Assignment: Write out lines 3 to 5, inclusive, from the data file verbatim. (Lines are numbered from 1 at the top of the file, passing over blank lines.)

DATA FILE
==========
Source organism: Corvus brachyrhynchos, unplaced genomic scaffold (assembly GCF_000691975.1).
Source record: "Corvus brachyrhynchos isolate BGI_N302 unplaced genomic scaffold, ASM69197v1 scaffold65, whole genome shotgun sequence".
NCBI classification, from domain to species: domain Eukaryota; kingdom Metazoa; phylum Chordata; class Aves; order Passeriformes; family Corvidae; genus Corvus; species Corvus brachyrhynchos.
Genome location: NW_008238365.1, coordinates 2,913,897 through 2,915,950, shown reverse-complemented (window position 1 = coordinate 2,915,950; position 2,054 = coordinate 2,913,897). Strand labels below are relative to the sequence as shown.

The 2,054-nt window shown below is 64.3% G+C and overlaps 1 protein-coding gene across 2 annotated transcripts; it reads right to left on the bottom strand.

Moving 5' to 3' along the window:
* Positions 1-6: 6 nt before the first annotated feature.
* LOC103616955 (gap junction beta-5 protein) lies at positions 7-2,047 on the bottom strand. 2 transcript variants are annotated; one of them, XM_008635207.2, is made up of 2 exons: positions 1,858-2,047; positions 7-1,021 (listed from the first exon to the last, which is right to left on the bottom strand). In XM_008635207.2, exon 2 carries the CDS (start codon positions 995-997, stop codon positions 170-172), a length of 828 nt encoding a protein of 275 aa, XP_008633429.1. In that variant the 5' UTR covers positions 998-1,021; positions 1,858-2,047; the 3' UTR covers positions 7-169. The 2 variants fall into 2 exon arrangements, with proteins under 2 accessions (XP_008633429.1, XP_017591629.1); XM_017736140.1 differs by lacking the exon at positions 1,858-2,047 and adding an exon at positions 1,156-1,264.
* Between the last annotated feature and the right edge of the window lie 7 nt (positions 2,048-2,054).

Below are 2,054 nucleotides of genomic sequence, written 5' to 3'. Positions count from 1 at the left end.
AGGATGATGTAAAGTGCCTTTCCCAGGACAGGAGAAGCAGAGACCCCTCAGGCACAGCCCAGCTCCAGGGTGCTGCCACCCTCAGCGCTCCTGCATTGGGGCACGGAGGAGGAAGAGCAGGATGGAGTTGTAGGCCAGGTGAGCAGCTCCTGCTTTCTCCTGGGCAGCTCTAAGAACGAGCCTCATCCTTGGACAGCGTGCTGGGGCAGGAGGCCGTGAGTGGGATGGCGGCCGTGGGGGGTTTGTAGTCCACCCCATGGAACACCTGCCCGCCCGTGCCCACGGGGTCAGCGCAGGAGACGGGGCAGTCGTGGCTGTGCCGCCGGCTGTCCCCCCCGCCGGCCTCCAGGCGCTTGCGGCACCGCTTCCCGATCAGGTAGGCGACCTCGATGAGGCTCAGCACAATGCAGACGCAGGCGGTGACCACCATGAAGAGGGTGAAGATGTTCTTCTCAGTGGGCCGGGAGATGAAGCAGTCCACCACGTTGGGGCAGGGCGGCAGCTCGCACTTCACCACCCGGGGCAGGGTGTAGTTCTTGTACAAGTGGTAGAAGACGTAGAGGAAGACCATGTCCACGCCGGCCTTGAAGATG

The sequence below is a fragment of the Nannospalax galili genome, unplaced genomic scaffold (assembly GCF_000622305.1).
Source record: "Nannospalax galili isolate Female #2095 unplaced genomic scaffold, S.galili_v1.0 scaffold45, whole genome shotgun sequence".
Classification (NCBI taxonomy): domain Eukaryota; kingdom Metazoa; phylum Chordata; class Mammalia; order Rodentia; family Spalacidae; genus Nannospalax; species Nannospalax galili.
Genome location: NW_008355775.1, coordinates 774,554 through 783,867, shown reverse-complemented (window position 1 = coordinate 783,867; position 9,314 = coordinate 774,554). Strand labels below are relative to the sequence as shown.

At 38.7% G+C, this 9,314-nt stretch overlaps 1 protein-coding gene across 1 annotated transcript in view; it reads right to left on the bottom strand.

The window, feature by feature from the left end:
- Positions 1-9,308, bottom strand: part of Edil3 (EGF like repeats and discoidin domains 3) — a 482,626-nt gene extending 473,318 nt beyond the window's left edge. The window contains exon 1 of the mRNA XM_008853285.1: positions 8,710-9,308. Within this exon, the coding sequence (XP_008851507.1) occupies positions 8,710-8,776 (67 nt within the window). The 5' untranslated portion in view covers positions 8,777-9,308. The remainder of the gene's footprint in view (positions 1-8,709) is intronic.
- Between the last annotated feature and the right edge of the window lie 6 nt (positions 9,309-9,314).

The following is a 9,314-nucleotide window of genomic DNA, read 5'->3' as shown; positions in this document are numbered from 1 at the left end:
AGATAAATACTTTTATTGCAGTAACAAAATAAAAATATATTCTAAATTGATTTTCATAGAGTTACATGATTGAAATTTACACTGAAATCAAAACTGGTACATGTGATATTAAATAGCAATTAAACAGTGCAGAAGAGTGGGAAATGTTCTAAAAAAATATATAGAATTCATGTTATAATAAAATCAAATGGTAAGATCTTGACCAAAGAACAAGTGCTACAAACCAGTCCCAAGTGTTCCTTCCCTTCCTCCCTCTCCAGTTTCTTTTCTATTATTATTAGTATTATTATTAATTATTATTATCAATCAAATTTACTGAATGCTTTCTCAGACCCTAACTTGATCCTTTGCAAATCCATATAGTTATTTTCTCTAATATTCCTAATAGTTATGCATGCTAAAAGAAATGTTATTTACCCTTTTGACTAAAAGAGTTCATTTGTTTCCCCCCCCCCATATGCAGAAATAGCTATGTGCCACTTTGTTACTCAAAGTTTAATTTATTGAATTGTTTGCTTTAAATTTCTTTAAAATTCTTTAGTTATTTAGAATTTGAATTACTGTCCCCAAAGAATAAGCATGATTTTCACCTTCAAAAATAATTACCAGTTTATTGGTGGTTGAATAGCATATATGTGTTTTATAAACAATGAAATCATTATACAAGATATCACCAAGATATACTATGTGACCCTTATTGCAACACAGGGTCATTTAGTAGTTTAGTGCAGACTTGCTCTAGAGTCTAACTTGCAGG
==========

NCBI classification, from domain to species: domain Eukaryota; kingdom Metazoa; phylum Chordata; class Aves; order Passeriformes; family Corvidae; genus Corvus; species Corvus brachyrhynchos.
Genome location: NW_008238365.1, coordinates 2,913,897 through 2,915,950, shown reverse-complemented (window position 1 = coordinate 2,915,950; position 2,054 = coordinate 2,913,897). Strand labels below are relative to the sequence as shown.

The 2,054-nt window shown below is 64.3% G+C and overlaps 1 protein-coding gene across 2 annotated transcripts; it reads right to left on the bottom strand.